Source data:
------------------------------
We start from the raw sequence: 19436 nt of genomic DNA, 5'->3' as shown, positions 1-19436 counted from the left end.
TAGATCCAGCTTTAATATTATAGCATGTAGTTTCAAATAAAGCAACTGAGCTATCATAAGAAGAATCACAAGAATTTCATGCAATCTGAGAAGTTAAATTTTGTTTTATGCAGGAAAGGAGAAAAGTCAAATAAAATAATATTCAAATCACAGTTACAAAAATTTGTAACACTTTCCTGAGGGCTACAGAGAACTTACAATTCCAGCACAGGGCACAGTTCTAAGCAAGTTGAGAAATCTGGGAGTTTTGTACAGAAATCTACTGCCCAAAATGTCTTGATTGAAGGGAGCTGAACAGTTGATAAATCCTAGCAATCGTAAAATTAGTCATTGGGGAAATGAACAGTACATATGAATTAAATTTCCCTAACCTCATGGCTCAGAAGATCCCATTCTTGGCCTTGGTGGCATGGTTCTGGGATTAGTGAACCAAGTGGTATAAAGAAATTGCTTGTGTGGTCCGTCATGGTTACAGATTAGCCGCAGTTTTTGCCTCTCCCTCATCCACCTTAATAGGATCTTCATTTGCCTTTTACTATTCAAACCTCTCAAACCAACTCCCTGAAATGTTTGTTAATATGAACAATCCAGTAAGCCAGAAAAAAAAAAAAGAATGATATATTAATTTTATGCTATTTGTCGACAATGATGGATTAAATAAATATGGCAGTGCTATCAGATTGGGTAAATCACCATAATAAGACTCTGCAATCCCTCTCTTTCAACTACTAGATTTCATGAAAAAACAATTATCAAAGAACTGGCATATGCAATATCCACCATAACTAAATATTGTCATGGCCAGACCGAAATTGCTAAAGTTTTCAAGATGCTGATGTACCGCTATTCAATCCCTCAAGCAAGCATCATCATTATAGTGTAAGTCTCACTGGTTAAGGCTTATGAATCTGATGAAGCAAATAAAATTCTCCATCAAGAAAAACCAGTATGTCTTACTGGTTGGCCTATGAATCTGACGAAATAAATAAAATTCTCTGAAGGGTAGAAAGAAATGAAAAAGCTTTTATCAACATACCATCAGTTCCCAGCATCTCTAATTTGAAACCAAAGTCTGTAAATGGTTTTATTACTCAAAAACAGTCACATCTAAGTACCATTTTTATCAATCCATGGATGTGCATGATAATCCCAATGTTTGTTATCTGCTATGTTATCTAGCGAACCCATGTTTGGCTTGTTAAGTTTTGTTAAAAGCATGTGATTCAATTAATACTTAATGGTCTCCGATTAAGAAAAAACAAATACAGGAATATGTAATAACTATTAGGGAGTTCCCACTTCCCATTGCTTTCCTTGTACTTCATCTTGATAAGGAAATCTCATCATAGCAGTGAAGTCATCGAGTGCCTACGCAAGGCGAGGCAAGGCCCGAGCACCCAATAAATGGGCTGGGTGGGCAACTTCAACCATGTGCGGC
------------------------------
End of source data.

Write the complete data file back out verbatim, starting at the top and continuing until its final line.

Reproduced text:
We start from the raw sequence: 19436 nt of genomic DNA, 5'->3' as shown, positions 1-19436 counted from the left end.
TAGATCCAGCTTTAATATTATAGCATGTAGTTTCAAATAAAGCAACTGAGCTATCATAAGAAGAATCACAAGAATTTCATGCAATCTGAGAAGTTAAATTTTGTTTTATGCAGGAAAGGAGAAAAGTCAAATAAAATAATATTCAAATCACAGTTACAAAAATTTGTAACACTTTCCTGAGGGCTACAGAGAACTTACAATTCCAGCACAGGGCACAGTTCTAAGCAAGTTGAGAAATCTGGGAGTTTTGTACAGAAATCTACTGCCCAAAATGTCTTGATTGAAGGGAGCTGAACAGTTGATAAATCCTAGCAATCGTAAAATTAGTCATTGGGGAAATGAACAGTACATATGAATTAAATTTCCCTAACCTCATGGCTCAGAAGATCCCATTCTTGGCCTTGGTGGCATGGTTCTGGGATTAGTGAACCAAGTGGTATAAAGAAATTGCTTGTGTGGTCCGTCATGGTTACAGATTAGCCGCAGTTTTTGCCTCTCCCTCATCCACCTTAATAGGATCTTCATTTGCCTTTTACTATTCAAACCTCTCAAACCAACTCCCTGAAATGTTTGTTAATATGAACAATCCAGTAAGCCAGAAAAAAAAAAAAGAATGATATATTAATTTTATGCTATTTGTCGACAATGATGGATTAAATAAATATGGCAGTGCTATCAGATTGGGTAAATCACCATAATAAGACTCTGCAATCCCTCTCTTTCAACTACTAGATTTCATGAAAAAACAATTATCAAAGAACTGGCATATGCAATATCCACCATAACTAAATATTGTCATGGCCAGACCGAAATTGCTAAAGTTTTCAAGATGCTGATGTACCGCTATTCAATCCCTCAAGCAAGCATCATCATTATAGTGTAAGTCTCACTGGTTAAGGCTTATGAATCTGATGAAGCAAATAAAATTCTCCATCAAGAAAAACCAGTATGTCTTACTGGTTGGCCTATGAATCTGACGAAATAAATAAAATTCTCTGAAGGGTAGAAAGAAATGAAAAAGCTTTTATCAACATACCATCAGTTCCCAGCATCTCTAATTTGAAACCAAAGTCTGTAAATGGTTTTATTACTCAAAAACAGTCACATCTAAGTACCATTTTTATCAATCCATGGATGTGCATGATAATCCCAATGTTTGTTATCTGCTATGTTATCTAGCGAACCCATGTTTGGCTTGTTAAGTTTTGTTAAAAGCATGTGATTCAATTAATACTTAATGGTCTCCGATTAAGAAAAAACAAATACAGGAATATGTAATAACTATTAGGGAGTTCCCACTTCCCATTGCTTTCCTTGTACTTCATCTTGATAAGGAAATCTCATCATAGCAGTGAAGTCATCGAGTGCCTACGCAAGGCGAGGCAAGGCCCGAGCACCCAATAAATGGGCTGGGTGGGCAACTTCAACCATGTGCGGC